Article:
News that China and Iran will try to resurrect their oil and gas relationship mostly took back stage this week to the Royal Dutch Shell-BG Group mega-energy deal of the decade. As a plethora of analysts, commentators and both print and online pundits waxed eloquent over Shell’s proposed $70 billion buyout of the British gas producer, Iranian oil minister Bijan Zanganeh made a trip to Beijing. It was his first since taking office in 2013, and the agenda included discussions about oil sales and the resolution of differences between China’s state owned oil and gas companies and Iranian energy firms.

Iran’s arguably opportunist move came within days of a tentative agreement reached between the Iranian government and the so-called “P5+1” countries – the five permanent UN Security Council members plus Germany. These high-level international negotiations have resulted in a framework deal over Iran’s nuclear capabilities and uranium enrichment program. Andy Lipow of Lipow Oil Associates told CNBC that Iran was laying the groundwork for increased oil sales to China once the sanctions are lifted.

Before 2012 and the tightening of sanctions against Iranian oil exports, Iran – holder of the world’s fourth-largest proved crude oil reserves and the world’s second-largest natural gas reserves – was exporting around 2.5 million barrels per day, according to the US Energy Information Administration (EIA). After Western sanctions hit hard, Iranian oil exports plunged to just 1.1 million b/d. The largest buyers of Iranian crude and condensate are China, India, Japan, South Korea, and Turkey, according to the EIA.

The loss of oil revenue slowed Iranian economic and industrial growth, while the value of its currency, the rial, plunged against most major world currencies. It also became increasingly difficult for Iran to tap American and European funds for investments in new developments and pay for the equipment and services needed to keep its oil and gas facilities operating smoothly. Another major component of these developments includes China’s interests in the Iranian oil and gas sector.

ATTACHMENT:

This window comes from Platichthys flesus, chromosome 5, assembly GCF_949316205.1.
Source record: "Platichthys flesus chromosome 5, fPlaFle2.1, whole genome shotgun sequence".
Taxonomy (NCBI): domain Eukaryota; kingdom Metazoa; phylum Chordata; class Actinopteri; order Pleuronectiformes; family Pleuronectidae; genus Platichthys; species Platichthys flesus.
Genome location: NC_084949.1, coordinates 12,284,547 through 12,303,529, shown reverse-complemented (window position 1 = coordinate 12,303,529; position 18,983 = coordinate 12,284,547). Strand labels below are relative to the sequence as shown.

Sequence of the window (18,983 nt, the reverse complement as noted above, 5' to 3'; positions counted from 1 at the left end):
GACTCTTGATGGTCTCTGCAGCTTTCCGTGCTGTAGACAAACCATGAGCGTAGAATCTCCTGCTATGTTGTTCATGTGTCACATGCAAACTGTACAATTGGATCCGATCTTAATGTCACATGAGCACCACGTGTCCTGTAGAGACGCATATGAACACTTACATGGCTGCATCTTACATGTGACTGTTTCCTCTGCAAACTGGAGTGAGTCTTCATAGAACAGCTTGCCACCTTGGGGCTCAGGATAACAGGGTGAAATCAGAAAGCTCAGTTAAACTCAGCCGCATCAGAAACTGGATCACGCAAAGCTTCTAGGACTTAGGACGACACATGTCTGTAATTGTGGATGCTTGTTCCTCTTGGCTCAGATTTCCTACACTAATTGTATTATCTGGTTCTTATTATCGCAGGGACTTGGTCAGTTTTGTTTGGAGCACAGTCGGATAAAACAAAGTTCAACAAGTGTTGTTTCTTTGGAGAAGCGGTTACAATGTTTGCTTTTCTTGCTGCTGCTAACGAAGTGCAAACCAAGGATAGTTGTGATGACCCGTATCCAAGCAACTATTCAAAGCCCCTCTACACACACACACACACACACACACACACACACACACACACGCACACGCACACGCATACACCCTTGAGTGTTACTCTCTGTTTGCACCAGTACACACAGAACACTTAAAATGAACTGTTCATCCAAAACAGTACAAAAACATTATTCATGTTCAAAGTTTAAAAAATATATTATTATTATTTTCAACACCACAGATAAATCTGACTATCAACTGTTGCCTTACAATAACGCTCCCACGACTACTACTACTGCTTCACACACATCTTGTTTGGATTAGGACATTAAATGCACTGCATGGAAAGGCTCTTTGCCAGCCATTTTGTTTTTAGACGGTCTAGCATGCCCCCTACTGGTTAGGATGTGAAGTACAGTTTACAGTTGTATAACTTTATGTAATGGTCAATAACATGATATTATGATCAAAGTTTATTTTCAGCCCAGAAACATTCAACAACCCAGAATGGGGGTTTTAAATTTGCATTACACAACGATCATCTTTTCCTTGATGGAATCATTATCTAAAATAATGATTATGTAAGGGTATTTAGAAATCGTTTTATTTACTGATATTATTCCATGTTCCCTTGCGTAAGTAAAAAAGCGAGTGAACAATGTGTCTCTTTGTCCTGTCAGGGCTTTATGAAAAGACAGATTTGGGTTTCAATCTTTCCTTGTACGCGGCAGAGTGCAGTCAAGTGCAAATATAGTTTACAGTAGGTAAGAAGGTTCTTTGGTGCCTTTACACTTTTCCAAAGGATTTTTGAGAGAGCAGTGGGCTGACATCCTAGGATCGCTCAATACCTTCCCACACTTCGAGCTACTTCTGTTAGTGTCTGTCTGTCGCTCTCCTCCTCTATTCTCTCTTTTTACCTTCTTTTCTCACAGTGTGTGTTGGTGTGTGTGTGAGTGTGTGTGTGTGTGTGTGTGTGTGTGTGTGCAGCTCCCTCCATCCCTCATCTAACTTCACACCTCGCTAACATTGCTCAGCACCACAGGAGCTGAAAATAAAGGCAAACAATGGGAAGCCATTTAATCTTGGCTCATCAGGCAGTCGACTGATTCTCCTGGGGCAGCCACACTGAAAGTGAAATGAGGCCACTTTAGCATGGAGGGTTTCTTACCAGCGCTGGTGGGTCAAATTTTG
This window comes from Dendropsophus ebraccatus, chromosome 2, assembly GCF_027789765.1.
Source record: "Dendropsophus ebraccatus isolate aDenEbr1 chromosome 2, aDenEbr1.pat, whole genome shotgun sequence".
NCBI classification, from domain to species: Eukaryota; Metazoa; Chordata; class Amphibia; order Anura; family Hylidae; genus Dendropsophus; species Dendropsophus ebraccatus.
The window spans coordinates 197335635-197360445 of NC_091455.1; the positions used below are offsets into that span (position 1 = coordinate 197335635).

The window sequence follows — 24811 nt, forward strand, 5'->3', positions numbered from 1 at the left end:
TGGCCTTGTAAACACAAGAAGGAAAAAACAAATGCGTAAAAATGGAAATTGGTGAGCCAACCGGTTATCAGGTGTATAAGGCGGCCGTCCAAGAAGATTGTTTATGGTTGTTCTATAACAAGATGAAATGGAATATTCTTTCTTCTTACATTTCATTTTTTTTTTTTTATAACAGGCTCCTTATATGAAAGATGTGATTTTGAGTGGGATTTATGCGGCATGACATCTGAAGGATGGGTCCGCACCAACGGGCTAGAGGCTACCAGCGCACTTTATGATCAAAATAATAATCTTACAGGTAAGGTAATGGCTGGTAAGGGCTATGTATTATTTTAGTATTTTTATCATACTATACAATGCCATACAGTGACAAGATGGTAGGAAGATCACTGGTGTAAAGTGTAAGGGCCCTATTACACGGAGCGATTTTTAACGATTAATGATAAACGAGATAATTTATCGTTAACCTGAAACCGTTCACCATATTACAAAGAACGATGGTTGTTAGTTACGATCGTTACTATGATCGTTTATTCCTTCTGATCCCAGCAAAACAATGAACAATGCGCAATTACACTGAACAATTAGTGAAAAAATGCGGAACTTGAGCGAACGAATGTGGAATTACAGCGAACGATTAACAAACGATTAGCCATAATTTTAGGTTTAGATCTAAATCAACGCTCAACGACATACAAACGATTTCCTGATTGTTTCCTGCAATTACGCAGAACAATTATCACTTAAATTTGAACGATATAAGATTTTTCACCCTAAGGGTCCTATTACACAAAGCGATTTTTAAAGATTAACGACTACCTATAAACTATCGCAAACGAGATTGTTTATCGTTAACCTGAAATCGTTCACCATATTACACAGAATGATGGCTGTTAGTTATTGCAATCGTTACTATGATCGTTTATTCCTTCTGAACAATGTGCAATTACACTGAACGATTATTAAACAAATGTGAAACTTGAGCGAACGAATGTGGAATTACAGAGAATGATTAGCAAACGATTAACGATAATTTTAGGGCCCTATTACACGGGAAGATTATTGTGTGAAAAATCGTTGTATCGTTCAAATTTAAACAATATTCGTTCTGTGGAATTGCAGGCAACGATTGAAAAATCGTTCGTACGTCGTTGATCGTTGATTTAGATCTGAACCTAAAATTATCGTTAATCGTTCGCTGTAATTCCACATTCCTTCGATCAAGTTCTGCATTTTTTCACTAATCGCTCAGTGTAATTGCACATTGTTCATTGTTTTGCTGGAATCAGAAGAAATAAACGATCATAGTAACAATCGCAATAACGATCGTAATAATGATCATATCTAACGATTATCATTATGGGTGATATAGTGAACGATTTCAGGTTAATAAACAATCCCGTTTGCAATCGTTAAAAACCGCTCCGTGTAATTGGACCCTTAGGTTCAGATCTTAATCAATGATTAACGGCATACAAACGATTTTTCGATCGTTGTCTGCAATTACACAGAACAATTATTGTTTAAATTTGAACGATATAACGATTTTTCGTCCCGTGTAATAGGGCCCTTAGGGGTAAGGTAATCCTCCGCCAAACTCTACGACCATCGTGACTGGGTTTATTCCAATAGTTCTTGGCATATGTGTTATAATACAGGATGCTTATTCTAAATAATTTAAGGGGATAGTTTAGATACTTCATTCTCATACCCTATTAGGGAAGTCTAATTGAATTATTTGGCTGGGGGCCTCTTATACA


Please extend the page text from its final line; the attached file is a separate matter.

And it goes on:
One media report said that Chinese oil and gas companies stalled or scaled back on developments in Iran as far back as late 2010 amid Western sanctions. Various joint Chinese-Iranian projects, including state-owned China National Petroleum Corp.’s (CNPC) involvement in Iran’s massive South Pars natural gas project, have been cancelled in recent years. According to Iran, South Pars contains roughly over half of Iran’s total natural gas reserves at over 33 trillion cubic meters (Tcm). Amir-Hossein Zamaninia, Iran’s deputy oil minister for commerce and international affairs, said CNPC withdrew as sanctions made it difficult to get the equipment needed from US and European companies.

Other Iranian officials said this week that they were interested in jump starting the project again. Zamaninia added that Iran would focus on resolving issues with current contracts, adding that the two sides have yet to discuss any new projects.

While some may consider all of this activity between China and Iran a little premature since a final nuclear deal has not been reached, other analysts claim it backs the US into a corner. University of Maryland professor and economist Peter Morici said that with negotiations going on, the talks between Iran and China will be presented as an investigatory discussion – but one that puts pressure on the Obama administration to make a deal.

Morici also argues that China now provides Iran with a well-qualified customer and one possibly beyond the reach of any US sanctions. If Morici is right, and if the P5+1 members and Iran manage to finalize a deal, it may be the last time Washington can exert such influence on Iran, while at the same time providing China with a way to bypass what it often sees as Washington’s unwarranted meddling in international affairs, albeit its own affairs, while Beijing claims it can do business regardless of international politics.